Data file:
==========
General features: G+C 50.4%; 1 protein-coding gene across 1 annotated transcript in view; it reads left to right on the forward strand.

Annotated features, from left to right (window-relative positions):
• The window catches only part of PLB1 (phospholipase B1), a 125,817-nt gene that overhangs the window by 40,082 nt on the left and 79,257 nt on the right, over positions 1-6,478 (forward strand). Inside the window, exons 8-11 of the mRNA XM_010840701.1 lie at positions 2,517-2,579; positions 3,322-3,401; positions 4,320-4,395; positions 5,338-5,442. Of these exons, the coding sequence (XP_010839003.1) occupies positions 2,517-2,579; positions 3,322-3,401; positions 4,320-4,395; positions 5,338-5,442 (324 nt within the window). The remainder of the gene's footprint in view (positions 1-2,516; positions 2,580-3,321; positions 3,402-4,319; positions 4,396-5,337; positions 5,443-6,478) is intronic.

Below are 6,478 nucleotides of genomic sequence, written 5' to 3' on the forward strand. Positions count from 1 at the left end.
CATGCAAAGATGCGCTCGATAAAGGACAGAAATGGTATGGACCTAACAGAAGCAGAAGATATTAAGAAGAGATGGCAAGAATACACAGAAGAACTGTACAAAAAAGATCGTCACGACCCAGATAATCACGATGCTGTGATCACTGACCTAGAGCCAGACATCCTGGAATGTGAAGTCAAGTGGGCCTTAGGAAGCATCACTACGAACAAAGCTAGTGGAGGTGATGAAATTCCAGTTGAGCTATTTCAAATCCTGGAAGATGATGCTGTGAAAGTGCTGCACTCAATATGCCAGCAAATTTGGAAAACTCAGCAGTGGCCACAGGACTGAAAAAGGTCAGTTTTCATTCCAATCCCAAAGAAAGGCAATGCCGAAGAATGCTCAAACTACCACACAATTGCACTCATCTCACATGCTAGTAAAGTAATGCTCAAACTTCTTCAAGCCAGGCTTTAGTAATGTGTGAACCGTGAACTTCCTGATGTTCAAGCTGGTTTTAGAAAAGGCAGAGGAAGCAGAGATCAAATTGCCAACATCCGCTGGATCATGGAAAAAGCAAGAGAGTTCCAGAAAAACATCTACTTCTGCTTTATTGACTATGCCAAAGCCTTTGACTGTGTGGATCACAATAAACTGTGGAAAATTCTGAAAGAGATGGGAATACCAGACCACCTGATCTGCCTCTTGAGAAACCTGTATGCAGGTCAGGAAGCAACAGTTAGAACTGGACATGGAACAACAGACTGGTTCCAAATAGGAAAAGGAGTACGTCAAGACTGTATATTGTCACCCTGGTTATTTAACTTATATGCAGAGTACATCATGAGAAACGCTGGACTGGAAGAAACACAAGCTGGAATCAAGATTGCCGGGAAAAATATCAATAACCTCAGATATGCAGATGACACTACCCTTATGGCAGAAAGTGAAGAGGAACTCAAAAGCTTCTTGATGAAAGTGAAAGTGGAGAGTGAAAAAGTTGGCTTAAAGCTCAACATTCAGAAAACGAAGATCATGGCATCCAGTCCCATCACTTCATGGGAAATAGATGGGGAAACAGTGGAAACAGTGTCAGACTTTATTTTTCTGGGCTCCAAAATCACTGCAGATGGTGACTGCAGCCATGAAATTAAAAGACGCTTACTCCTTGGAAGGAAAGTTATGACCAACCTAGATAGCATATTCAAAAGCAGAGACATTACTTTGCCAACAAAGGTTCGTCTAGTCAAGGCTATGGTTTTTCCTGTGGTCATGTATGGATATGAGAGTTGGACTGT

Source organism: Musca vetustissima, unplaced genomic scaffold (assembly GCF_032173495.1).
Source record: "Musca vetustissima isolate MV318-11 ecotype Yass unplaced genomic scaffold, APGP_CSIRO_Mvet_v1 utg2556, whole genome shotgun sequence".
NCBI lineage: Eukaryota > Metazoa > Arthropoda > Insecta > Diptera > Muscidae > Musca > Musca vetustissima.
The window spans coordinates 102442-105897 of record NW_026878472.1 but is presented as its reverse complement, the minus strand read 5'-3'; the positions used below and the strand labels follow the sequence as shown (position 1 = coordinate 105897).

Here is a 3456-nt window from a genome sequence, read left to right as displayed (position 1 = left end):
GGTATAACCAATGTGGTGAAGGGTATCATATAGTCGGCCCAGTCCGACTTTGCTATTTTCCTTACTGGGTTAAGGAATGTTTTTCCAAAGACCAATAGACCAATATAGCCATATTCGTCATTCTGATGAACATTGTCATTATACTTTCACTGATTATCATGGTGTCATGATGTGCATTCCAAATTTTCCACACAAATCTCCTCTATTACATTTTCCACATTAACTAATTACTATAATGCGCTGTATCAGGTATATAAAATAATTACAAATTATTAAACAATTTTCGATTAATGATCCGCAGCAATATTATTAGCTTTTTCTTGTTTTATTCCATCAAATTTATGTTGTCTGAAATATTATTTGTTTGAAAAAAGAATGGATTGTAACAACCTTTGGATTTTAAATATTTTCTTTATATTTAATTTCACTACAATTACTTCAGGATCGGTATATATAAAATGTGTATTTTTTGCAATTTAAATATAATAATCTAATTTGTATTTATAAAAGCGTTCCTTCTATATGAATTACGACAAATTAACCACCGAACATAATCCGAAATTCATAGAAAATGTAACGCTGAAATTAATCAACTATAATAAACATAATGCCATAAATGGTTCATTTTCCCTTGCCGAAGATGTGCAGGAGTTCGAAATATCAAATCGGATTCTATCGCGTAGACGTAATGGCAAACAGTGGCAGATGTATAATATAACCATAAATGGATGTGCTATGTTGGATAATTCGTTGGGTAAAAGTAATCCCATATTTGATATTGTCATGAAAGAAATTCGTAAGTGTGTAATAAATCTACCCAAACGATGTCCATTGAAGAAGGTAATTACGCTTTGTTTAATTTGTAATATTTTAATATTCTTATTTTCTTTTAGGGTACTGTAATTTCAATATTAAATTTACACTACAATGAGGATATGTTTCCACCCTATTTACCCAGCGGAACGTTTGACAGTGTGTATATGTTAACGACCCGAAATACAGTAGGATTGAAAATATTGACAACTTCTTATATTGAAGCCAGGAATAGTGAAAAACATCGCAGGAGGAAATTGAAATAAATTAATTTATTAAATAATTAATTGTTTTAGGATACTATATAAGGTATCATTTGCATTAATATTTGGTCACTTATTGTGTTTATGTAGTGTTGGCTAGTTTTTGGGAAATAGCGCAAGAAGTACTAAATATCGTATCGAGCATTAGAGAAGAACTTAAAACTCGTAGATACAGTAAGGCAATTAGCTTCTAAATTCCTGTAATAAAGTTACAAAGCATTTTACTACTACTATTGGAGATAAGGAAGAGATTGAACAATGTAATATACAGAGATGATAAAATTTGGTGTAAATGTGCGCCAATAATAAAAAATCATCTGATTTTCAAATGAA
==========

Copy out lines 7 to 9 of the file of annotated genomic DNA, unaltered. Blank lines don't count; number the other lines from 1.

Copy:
Source record: "Musca vetustissima isolate MV318-11 ecotype Yass unplaced genomic scaffold, APGP_CSIRO_Mvet_v1 utg2556, whole genome shotgun sequence".
NCBI lineage: Eukaryota > Metazoa > Arthropoda > Insecta > Diptera > Muscidae > Musca > Musca vetustissima.
The window spans coordinates 102442-105897 of record NW_026878472.1 but is presented as its reverse complement, the minus strand read 5'-3'; the positions used below and the strand labels follow the sequence as shown (position 1 = coordinate 105897).